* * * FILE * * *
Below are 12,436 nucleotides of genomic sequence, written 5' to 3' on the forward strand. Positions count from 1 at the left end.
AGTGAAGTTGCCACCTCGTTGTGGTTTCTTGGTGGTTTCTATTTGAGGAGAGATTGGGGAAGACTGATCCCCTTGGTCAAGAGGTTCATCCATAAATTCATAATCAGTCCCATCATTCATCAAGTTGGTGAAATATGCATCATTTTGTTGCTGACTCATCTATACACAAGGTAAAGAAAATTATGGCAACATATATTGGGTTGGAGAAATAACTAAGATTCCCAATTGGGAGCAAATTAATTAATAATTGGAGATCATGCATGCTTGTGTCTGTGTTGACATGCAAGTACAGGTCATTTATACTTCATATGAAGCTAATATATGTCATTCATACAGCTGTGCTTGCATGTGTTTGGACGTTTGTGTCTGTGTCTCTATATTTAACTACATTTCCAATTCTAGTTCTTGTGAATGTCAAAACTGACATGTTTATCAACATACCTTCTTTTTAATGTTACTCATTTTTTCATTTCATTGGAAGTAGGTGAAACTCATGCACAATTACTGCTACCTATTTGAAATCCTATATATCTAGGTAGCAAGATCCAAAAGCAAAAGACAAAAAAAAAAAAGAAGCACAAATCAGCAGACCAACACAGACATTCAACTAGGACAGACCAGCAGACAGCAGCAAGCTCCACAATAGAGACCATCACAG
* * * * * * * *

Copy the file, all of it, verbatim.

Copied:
Below are 12,436 nucleotides of genomic sequence, written 5' to 3' on the forward strand. Positions count from 1 at the left end.
AGTGAAGTTGCCACCTCGTTGTGGTTTCTTGGTGGTTTCTATTTGAGGAGAGATTGGGGAAGACTGATCCCCTTGGTCAAGAGGTTCATCCATAAATTCATAATCAGTCCCATCATTCATCAAGTTGGTGAAATATGCATCATTTTGTTGCTGACTCATCTATACACAAGGTAAAGAAAATTATGGCAACATATATTGGGTTGGAGAAATAACTAAGATTCCCAATTGGGAGCAAATTAATTAATAATTGGAGATCATGCATGCTTGTGTCTGTGTTGACATGCAAGTACAGGTCATTTATACTTCATATGAAGCTAATATATGTCATTCATACAGCTGTGCTTGCATGTGTTTGGACGTTTGTGTCTGTGTCTCTATATTTAACTACATTTCCAATTCTAGTTCTTGTGAATGTCAAAACTGACATGTTTATCAACATACCTTCTTTTTAATGTTACTCATTTTTTCATTTCATTGGAAGTAGGTGAAACTCATGCACAATTACTGCTACCTATTTGAAATCCTATATATCTAGGTAGCAAGATCCAAAAGCAAAAGACAAAAAAAAAAAAGAAGCACAAATCAGCAGACCAACACAGACATTCAACTAGGACAGACCAGCAGACAGCAGCAAGCTCCACAATAGAGACCATCACAG